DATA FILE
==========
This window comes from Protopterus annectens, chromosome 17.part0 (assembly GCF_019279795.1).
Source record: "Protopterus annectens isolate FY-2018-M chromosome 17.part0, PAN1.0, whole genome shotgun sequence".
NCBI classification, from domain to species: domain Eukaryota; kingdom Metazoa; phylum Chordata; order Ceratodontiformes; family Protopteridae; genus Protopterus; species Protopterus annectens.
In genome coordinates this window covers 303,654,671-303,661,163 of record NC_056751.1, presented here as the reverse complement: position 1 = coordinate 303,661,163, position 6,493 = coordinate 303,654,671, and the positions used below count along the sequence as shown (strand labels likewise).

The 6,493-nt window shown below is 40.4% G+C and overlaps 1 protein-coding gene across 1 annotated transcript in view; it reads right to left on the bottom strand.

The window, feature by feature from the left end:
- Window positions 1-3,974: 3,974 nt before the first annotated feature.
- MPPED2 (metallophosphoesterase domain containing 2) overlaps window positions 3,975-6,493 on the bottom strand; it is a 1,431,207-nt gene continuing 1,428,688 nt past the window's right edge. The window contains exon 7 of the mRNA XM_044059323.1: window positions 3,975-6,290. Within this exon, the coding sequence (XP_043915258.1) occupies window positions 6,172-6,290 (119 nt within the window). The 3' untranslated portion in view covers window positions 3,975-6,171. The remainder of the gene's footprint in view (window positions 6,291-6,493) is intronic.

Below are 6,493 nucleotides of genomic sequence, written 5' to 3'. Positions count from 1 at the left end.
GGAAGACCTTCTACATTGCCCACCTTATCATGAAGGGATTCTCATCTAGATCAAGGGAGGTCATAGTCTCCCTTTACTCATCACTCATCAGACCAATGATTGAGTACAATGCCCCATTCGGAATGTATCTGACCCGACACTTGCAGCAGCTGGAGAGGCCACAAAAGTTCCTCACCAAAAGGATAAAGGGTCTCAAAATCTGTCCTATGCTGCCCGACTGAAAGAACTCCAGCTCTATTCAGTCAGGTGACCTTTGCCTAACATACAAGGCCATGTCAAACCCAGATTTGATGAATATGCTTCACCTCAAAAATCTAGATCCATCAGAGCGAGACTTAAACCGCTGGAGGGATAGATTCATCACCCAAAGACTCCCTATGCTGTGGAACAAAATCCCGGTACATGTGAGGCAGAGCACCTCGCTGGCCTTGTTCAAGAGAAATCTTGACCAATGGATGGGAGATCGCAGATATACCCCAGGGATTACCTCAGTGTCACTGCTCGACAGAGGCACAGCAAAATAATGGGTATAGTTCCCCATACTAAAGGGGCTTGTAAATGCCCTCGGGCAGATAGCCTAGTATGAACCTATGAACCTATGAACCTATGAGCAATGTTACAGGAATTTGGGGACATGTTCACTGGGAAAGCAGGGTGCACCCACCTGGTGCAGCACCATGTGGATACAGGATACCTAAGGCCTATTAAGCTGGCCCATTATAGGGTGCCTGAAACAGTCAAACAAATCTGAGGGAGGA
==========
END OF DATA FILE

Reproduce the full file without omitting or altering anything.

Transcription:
This window comes from Protopterus annectens, chromosome 17.part0 (assembly GCF_019279795.1).
Source record: "Protopterus annectens isolate FY-2018-M chromosome 17.part0, PAN1.0, whole genome shotgun sequence".
NCBI classification, from domain to species: domain Eukaryota; kingdom Metazoa; phylum Chordata; order Ceratodontiformes; family Protopteridae; genus Protopterus; species Protopterus annectens.
In genome coordinates this window covers 303,654,671-303,661,163 of record NC_056751.1, presented here as the reverse complement: position 1 = coordinate 303,661,163, position 6,493 = coordinate 303,654,671, and the positions used below count along the sequence as shown (strand labels likewise).

The 6,493-nt window shown below is 40.4% G+C and overlaps 1 protein-coding gene across 1 annotated transcript in view; it reads right to left on the bottom strand.

The window, feature by feature from the left end:
- Window positions 1-3,974: 3,974 nt before the first annotated feature.
- MPPED2 (metallophosphoesterase domain containing 2) overlaps window positions 3,975-6,493 on the bottom strand; it is a 1,431,207-nt gene continuing 1,428,688 nt past the window's right edge. The window contains exon 7 of the mRNA XM_044059323.1: window positions 3,975-6,290. Within this exon, the coding sequence (XP_043915258.1) occupies window positions 6,172-6,290 (119 nt within the window). The 3' untranslated portion in view covers window positions 3,975-6,171. The remainder of the gene's footprint in view (window positions 6,291-6,493) is intronic.

Below are 6,493 nucleotides of genomic sequence, written 5' to 3'. Positions count from 1 at the left end.
GGAAGACCTTCTACATTGCCCACCTTATCATGAAGGGATTCTCATCTAGATCAAGGGAGGTCATAGTCTCCCTTTACTCATCACTCATCAGACCAATGATTGAGTACAATGCCCCATTCGGAATGTATCTGACCCGACACTTGCAGCAGCTGGAGAGGCCACAAAAGTTCCTCACCAAAAGGATAAAGGGTCTCAAAATCTGTCCTATGCTGCCCGACTGAAAGAACTCCAGCTCTATTCAGTCAGGTGACCTTTGCCTAACATACAAGGCCATGTCAAACCCAGATTTGATGAATATGCTTCACCTCAAAAATCTAGATCCATCAGAGCGAGACTTAAACCGCTGGAGGGATAGATTCATCACCCAAAGACTCCCTATGCTGTGGAACAAAATCCCGGTACATGTGAGGCAGAGCACCTCGCTGGCCTTGTTCAAGAGAAATCTTGACCAATGGATGGGAGATCGCAGATATACCCCAGGGATTACCTCAGTGTCACTGCTCGACAGAGGCACAGCAAAATAATGGGTATAGTTCCCCATACTAAAGGGGCTTGTAAATGCCCTCGGGCAGATAGCCTAGTATGAACCTATGAACCTATGAACCTATGAGCAATGTTACAGGAATTTGGGGACATGTTCACTGGGAAAGCAGGGTGCACCCACCTGGTGCAGCACCATGTGGATACAGGATACCTAAGGCCTATTAAGCTGGCCCATTATAGGGTGCCTGAAACAGTCAAACAAATCTGAGGGAGGA